Repair bill for Northrop comes to $10M

The University of Minnesota is looking at a $10 million-plus repair bill for storm-damaged Northrop Auditorium, but officials say insurance will cover much of the cost.

On Friday, the university’s Board of Regents approved a $10.1 million capital budget amendment to repair damage caused by “excessive ice and snow buildup on the upper east roof” of Northrop, a historically significant building on the Twin Cities campus.

Snow and ice from a Jan. 11 storm “pushed over” the parapet wall of the building’s upper roof, which caused the wall to fall 80 feet onto a lower roof, according to the university. The roof membrane and three district cooling towers were damaged.

“These cooling towers provide much needed year-round cooling to the entire campus district north of Washington Avenue, including buildings housing ongoing research,” the university said in a project narrative.

Jake Ricker, the university’s director of public relations, said in an email that work will begin Tuesday and “we anticipate the project will be completed by this fall.”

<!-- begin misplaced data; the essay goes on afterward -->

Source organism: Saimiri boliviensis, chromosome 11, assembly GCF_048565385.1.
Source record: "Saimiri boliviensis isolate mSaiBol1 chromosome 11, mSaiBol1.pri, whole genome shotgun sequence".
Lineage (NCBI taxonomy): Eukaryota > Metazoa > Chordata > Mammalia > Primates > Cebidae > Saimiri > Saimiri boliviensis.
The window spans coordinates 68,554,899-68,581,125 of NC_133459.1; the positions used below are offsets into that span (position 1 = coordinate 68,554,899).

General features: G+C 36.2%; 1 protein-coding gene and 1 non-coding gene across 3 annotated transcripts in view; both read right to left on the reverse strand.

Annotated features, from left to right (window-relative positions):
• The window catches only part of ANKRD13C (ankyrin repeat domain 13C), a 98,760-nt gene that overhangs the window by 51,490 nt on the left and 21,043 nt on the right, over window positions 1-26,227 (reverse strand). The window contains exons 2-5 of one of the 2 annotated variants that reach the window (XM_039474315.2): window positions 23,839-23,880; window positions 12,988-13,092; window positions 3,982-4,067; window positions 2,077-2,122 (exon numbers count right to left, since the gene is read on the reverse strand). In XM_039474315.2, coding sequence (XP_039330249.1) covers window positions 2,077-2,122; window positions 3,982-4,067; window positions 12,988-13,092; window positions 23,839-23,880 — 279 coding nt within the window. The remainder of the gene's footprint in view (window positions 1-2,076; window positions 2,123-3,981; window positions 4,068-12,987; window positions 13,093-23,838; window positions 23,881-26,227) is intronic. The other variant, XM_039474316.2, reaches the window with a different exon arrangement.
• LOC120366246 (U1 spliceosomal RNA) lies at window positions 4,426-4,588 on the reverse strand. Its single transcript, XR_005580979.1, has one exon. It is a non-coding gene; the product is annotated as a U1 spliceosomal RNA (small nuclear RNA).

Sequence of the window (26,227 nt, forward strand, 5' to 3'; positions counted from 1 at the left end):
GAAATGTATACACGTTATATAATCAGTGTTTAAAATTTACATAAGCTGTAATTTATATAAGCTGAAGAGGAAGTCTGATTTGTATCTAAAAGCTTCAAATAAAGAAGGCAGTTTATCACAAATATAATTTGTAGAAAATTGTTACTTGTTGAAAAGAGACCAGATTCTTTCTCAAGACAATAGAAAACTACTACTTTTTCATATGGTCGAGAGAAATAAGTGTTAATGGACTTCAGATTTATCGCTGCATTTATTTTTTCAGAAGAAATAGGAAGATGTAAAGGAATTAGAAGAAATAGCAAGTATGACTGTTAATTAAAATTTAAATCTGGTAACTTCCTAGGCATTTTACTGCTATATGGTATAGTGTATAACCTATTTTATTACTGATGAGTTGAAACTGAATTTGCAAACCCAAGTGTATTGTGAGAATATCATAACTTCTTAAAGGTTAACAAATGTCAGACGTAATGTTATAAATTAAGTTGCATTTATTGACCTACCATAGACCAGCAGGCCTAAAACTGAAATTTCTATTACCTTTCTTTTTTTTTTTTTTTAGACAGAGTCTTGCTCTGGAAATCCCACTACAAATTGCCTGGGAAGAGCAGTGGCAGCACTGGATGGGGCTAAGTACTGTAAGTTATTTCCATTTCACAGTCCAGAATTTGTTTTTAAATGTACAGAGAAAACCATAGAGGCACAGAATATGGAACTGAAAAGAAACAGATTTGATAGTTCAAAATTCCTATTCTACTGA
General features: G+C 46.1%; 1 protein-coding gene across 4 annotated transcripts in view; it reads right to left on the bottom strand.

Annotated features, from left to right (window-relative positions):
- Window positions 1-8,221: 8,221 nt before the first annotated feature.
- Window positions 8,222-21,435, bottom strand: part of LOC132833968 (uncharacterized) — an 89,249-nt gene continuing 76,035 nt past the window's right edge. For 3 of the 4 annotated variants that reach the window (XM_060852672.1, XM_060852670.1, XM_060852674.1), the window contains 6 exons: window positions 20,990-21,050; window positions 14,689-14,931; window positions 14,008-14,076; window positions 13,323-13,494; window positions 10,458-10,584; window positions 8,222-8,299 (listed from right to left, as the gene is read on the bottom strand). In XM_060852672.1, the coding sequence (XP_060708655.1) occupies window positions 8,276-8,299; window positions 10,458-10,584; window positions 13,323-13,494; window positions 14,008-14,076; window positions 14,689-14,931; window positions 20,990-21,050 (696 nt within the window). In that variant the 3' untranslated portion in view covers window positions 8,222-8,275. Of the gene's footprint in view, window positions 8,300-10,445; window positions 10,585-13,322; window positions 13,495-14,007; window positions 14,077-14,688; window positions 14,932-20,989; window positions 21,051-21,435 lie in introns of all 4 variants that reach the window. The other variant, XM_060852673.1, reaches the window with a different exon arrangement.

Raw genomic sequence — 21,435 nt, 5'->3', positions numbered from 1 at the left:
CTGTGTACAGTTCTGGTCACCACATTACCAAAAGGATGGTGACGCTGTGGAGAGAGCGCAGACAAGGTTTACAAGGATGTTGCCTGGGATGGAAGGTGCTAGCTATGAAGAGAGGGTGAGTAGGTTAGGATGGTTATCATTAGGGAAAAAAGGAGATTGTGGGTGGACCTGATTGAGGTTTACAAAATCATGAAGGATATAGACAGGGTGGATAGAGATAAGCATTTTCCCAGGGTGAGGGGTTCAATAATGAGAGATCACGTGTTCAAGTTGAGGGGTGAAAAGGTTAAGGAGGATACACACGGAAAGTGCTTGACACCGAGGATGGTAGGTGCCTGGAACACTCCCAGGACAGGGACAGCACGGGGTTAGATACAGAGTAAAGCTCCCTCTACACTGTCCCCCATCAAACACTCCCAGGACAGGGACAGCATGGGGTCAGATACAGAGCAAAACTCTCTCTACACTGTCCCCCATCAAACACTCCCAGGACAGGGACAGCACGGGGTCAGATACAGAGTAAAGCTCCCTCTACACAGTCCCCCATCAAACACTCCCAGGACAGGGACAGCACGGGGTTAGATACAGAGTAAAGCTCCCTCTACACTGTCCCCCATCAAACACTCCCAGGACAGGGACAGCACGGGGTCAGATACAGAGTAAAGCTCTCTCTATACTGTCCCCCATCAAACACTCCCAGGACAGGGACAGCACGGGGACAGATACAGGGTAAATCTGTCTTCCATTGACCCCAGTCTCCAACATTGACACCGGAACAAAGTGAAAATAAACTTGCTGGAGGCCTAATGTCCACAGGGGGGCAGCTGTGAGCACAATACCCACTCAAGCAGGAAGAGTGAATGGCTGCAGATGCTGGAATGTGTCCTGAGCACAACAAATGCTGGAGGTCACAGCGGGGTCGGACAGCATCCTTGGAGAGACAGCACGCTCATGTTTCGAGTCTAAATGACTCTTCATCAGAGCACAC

“We had no expectations regarding possible cost, considering we knew working at the top of a tall, iconic and historic structure would be different from more typical projects on campus,” Ricker added. “Fortunately, insurance will cover a significant portion of the cost for this work.”

The project budget includes roughly $8 million in construction and $2 million in non-construction costs, said the university, which is working with HGA Architects and J.E. Dunn on the project.

Workers will replace the east and west parapet walls on the upper roof, repair two cooling towers and replace one cooling tower, replace the lower east roof, install snow guards on the upper roof, and repair damaged interior spaces, among other fixes.

Forensic work “suggested it is prudent” to rebuild the west parapet wall to similar standards as the east wall, Myron Frans, the university’s senior vice president for finance and operations, said at a Board of Regents committee meeting last week.

“That expense is one that the university would incur outside of the insurance claim to protect the building and other infrastructure for the long term,” Frans said.

Named after the university’s second president, Northrop was built for about $1.3 million and debuted in 1929. The 170,000-square-foot building has hosted everything from rock concerts to graduation ceremonies.

In the past 16 years, the university has spent more than $100 million on the building. An $88 million renovation was completed in 2014, and a $15 million exterior improvement wrapped up in 2007.

RELATED: Top Projects: University of Minnesota Northrop Auditorium


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